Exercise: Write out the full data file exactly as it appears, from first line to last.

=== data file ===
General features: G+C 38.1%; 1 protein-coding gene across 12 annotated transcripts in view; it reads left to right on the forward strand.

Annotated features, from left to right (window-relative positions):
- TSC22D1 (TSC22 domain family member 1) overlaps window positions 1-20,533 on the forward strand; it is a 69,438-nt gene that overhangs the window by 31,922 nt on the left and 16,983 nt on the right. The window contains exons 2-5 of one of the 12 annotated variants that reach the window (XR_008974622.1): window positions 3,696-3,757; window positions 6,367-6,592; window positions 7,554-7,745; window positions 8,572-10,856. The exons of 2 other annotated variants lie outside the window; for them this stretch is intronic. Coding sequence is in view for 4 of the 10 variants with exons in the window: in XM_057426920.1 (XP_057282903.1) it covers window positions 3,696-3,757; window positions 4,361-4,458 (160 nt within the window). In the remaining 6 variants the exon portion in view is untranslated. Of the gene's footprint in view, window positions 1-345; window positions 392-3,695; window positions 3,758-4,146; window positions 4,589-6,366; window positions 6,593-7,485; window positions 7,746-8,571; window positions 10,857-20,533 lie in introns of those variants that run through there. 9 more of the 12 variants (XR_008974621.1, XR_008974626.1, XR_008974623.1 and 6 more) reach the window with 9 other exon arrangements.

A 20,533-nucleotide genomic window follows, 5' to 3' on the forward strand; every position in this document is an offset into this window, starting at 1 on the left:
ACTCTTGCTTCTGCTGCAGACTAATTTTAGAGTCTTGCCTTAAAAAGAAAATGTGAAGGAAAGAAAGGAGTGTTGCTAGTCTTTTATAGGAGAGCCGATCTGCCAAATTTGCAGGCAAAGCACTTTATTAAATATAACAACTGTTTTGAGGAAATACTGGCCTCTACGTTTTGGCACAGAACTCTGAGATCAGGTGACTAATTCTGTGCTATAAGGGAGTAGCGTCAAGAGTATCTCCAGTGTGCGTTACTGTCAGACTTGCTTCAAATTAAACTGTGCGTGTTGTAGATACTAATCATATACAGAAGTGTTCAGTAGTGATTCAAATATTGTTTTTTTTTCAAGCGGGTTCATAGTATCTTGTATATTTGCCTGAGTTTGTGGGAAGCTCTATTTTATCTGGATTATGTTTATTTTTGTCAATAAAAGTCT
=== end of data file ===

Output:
General features: G+C 38.1%; 1 protein-coding gene across 12 annotated transcripts in view; it reads left to right on the forward strand.

Annotated features, from left to right (window-relative positions):
- TSC22D1 (TSC22 domain family member 1) overlaps window positions 1-20,533 on the forward strand; it is a 69,438-nt gene that overhangs the window by 31,922 nt on the left and 16,983 nt on the right. The window contains exons 2-5 of one of the 12 annotated variants that reach the window (XR_008974622.1): window positions 3,696-3,757; window positions 6,367-6,592; window positions 7,554-7,745; window positions 8,572-10,856. The exons of 2 other annotated variants lie outside the window; for them this stretch is intronic. Coding sequence is in view for 4 of the 10 variants with exons in the window: in XM_057426920.1 (XP_057282903.1) it covers window positions 3,696-3,757; window positions 4,361-4,458 (160 nt within the window). In the remaining 6 variants the exon portion in view is untranslated. Of the gene's footprint in view, window positions 1-345; window positions 392-3,695; window positions 3,758-4,146; window positions 4,589-6,366; window positions 6,593-7,485; window positions 7,746-8,571; window positions 10,857-20,533 lie in introns of those variants that run through there. 9 more of the 12 variants (XR_008974621.1, XR_008974626.1, XR_008974623.1 and 6 more) reach the window with 9 other exon arrangements.

A 20,533-nucleotide genomic window follows, 5' to 3' on the forward strand; every position in this document is an offset into this window, starting at 1 on the left:
ACTCTTGCTTCTGCTGCAGACTAATTTTAGAGTCTTGCCTTAAAAAGAAAATGTGAAGGAAAGAAAGGAGTGTTGCTAGTCTTTTATAGGAGAGCCGATCTGCCAAATTTGCAGGCAAAGCACTTTATTAAATATAACAACTGTTTTGAGGAAATACTGGCCTCTACGTTTTGGCACAGAACTCTGAGATCAGGTGACTAATTCTGTGCTATAAGGGAGTAGCGTCAAGAGTATCTCCAGTGTGCGTTACTGTCAGACTTGCTTCAAATTAAACTGTGCGTGTTGTAGATACTAATCATATACAGAAGTGTTCAGTAGTGATTCAAATATTGTTTTTTTTTCAAGCGGGTTCATAGTATCTTGTATATTTGCCTGAGTTTGTGGGAAGCTCTATTTTATCTGGATTATGTTTATTTTTGTCAATAAAAGTCT